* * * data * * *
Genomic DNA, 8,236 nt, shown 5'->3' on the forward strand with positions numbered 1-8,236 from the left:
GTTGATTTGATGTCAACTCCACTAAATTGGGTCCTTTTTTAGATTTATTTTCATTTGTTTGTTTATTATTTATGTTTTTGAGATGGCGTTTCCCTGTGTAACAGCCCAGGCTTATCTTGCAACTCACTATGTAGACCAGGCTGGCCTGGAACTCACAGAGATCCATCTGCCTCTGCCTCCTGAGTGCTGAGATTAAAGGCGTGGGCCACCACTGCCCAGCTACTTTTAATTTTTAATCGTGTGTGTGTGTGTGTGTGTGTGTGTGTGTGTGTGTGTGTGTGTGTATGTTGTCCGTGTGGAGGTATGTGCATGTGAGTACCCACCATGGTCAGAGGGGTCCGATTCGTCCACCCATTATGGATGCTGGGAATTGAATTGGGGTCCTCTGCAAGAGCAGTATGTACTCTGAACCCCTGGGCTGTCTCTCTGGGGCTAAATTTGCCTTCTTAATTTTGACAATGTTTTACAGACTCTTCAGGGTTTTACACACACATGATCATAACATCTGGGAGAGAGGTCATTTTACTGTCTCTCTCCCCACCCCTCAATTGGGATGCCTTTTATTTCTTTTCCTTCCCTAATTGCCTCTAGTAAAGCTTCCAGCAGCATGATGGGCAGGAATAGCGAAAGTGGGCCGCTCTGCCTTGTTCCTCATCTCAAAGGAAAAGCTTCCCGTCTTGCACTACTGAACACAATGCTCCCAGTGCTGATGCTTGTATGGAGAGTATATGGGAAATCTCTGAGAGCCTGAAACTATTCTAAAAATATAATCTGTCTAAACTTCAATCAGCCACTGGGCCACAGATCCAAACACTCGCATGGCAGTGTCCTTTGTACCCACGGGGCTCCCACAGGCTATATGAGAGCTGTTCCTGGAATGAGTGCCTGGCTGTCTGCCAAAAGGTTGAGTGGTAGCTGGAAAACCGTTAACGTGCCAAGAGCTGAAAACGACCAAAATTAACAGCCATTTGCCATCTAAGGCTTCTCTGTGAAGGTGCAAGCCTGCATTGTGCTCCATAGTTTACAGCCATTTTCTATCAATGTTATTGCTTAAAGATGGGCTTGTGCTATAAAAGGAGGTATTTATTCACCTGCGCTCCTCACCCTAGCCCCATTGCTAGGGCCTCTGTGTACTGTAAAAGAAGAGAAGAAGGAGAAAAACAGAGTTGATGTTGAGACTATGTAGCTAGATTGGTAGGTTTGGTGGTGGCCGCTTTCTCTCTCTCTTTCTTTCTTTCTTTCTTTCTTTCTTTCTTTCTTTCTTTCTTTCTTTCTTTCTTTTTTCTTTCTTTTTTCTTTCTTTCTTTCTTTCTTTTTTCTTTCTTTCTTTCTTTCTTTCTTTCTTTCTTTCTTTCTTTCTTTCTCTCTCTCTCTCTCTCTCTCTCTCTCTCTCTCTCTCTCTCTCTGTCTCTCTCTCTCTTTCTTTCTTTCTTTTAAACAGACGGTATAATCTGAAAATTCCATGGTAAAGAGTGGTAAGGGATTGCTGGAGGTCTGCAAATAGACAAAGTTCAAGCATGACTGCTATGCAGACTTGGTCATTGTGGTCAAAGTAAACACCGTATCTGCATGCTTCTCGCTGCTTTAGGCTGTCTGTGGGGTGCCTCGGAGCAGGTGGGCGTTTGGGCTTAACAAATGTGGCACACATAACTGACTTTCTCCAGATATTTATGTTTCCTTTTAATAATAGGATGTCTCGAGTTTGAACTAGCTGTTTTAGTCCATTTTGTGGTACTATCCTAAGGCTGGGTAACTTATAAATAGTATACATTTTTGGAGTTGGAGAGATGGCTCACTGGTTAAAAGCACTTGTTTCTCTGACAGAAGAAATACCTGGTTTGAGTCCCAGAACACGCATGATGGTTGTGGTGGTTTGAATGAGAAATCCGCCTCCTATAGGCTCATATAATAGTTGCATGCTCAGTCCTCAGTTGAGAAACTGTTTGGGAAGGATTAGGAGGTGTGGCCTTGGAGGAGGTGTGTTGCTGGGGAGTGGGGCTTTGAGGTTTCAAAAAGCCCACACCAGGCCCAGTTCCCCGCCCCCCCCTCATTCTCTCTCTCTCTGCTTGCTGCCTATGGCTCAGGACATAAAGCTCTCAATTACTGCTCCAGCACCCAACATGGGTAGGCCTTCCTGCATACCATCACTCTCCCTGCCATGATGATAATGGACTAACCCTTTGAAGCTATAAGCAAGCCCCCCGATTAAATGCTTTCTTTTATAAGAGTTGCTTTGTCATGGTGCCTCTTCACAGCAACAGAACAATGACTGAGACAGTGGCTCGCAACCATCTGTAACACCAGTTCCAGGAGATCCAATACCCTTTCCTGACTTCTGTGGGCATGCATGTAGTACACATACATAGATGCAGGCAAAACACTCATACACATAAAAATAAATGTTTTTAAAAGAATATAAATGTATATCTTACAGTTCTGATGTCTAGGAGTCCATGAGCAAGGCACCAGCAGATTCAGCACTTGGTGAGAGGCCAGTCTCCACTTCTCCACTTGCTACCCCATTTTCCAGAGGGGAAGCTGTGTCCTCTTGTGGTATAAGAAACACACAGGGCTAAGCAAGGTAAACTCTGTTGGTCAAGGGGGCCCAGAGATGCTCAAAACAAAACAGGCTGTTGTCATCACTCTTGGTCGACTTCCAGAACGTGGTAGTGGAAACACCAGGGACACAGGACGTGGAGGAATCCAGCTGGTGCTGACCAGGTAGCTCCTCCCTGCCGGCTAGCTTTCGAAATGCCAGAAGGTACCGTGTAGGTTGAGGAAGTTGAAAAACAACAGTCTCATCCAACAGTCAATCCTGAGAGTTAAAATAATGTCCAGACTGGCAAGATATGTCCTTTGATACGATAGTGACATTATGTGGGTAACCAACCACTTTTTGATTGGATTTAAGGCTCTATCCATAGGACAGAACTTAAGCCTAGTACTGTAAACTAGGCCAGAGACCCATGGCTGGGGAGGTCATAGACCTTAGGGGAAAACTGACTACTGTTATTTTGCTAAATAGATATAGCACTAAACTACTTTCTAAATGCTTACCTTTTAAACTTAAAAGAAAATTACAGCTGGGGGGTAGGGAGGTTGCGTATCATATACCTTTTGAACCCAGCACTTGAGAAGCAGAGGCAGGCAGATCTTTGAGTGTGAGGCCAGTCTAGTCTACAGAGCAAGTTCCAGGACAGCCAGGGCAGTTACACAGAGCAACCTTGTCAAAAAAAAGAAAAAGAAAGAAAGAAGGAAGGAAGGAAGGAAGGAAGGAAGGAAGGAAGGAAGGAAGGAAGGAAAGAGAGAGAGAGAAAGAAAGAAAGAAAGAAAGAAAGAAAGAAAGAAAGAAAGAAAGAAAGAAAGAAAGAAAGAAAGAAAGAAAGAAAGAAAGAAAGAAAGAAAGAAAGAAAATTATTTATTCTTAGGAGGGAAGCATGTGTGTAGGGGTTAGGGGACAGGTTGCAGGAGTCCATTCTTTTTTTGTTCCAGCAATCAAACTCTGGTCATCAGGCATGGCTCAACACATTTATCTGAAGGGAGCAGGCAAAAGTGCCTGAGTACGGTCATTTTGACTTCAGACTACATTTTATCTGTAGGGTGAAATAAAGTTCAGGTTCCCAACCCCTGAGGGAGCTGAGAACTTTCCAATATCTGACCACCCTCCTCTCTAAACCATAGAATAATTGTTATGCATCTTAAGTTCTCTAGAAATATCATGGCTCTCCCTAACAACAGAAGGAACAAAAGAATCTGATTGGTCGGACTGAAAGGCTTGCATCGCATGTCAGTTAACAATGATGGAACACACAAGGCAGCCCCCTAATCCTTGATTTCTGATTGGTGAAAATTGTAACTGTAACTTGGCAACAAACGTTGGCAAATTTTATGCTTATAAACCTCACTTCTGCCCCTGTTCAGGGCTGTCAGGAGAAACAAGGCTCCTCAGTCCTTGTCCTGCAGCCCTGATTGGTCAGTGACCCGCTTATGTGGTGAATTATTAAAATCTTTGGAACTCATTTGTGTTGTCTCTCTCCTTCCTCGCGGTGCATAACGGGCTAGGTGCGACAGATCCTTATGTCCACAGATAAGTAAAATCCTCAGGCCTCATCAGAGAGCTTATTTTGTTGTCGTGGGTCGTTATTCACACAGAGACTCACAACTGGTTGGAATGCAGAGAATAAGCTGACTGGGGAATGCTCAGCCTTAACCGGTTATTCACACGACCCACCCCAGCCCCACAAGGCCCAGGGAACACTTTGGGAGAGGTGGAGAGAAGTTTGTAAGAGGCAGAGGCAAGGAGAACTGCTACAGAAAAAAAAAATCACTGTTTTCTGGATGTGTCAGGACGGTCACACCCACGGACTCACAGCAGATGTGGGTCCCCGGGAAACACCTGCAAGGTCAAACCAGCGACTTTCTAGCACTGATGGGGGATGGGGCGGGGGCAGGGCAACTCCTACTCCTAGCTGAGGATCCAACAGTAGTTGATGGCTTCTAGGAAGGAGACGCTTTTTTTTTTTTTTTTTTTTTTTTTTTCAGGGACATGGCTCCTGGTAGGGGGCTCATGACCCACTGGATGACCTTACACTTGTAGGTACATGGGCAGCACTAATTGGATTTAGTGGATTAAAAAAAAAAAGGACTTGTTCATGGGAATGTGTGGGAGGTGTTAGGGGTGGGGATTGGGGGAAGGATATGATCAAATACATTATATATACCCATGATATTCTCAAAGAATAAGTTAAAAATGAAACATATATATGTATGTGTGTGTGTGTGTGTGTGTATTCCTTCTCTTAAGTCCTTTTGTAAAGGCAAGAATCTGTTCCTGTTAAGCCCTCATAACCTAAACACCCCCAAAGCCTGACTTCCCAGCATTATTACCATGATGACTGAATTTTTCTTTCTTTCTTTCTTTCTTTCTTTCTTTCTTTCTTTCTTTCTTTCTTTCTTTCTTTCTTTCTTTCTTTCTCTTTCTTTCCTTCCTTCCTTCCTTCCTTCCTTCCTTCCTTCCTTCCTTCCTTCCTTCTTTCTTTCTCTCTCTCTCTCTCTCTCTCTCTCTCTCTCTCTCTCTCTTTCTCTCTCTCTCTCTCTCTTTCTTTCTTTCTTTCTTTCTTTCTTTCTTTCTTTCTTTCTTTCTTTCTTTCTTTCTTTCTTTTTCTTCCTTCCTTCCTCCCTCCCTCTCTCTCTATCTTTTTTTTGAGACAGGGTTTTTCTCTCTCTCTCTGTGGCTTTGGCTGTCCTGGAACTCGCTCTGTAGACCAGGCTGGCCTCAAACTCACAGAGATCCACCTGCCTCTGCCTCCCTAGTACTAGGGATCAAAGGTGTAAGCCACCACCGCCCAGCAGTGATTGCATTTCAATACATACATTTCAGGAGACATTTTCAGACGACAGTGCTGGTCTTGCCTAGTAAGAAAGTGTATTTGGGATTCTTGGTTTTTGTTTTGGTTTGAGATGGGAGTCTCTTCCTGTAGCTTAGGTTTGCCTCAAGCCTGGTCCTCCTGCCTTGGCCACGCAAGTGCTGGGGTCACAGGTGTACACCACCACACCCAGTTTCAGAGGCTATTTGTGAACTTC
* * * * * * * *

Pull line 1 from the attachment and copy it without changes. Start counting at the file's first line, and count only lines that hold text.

Genomic DNA, 8,236 nt, shown 5'->3' on the forward strand with positions numbered 1-8,236 from the left: